In Europe, after the passage of their Emissions Trading System, the ETS, James Graham, Director of the Commercial Division for Camco International, noted that “If you look at the pricing for credits from renewable energy projects before and after the creation of the EU ETS, the pricing was much higher afterwards. Higher prices means more projects are happening. More capital is being allocated to investing in renewables because of enhanced returns from the addition of a carbon revenue stream to such projects.”

According to Clean Tech Venture Network, California saw a 20% compound annual growth rate in clean technology investments in 2002 after passage of a Renewable Portfolio Standard, but that jumped to 98% compound annual growth rate when AB 32 (putting a price on carbon) was introduced and passed 18 months later. (Clean Tech Venture Network data)

Last month, columnist David Brooks discovered capital sitting on the sidelines as well. If the American Power Act (the Senate version of comprehensive energy and climate legislation passes with a price on carbon) passed, utility executives noted just 4 weeks ago that they would move capital off the sidelines:

“Regarding wind energy investment at our NextEra Energy Resources subsidiary, we think we might invest about $1.5 billion to $2 billion more per year. Regarding solar, we think NextEra Energy Resources might invest $500 million or more per year outside of Florida and that our Florida Power & Light subsidiary might invest about $1 billion a year inside Florida.” — Lew Hay, chief executive of the power provider FPL Group.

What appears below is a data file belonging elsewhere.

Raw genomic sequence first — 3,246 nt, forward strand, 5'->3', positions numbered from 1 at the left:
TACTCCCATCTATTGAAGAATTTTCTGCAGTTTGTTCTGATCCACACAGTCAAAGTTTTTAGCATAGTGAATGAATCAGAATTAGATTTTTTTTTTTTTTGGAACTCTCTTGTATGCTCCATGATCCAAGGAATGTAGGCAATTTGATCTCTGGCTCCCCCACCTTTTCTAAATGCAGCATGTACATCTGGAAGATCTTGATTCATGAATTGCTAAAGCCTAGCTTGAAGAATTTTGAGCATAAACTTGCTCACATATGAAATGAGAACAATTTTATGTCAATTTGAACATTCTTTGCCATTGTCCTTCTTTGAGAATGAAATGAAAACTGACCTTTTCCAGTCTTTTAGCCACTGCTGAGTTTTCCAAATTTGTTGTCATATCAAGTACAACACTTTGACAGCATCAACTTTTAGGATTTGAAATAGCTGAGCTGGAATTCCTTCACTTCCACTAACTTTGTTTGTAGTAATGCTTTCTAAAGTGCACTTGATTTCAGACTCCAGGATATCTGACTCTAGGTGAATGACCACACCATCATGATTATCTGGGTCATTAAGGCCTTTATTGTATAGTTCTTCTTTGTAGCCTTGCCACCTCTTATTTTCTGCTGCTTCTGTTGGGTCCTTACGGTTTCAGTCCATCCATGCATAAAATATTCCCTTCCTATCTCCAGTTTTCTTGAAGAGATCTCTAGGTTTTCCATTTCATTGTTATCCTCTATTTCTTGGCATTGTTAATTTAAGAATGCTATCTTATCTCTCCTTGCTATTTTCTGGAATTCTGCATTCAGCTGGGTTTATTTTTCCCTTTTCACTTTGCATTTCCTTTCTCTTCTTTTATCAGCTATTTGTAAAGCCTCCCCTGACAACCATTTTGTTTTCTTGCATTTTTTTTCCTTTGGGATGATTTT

“[NRG] could double the number of clean energy projects, from 17 to 36; it could triple the megawatts of clean generating capacity it is planning to add; it could produce three times as much nuclear power and 40 times as much coal with carbon capture and sequestration. — David Crane, the CEO of NRG Energy.

“The Renewable Portfolio Standard should be considered a short-term technique to “jump-start” a new industry but seen as a temporary incentive.  In contrast, monetizing carbon and placing a cap on carbon signals a major shift in the industry framework and provides a long-term market signal that is very different than the RPS approach,” according to BJ Stanbery, founder, Chairman and Chief Strategy Officer of HelioVolt, a Texas-based manufacturer of thin film solar.

Getting this capital off the sidelines and into clean energy projects is a clear path to job creation. But it’s not just about getting capital off the sidelines, it’s about keeping capital here in the U.S. Who can forget Jeff Immelt saying at a Wall Street Journal event in 2008 that “If the U.S. doesn’t buy my wind turbines, I’ll go to Turkey.” In this economy, we can hardly afford to have the next generation of energy projects shipped overseas. The U.S. can and should be a leader in clean energy, and with the right investment, we can make it happen.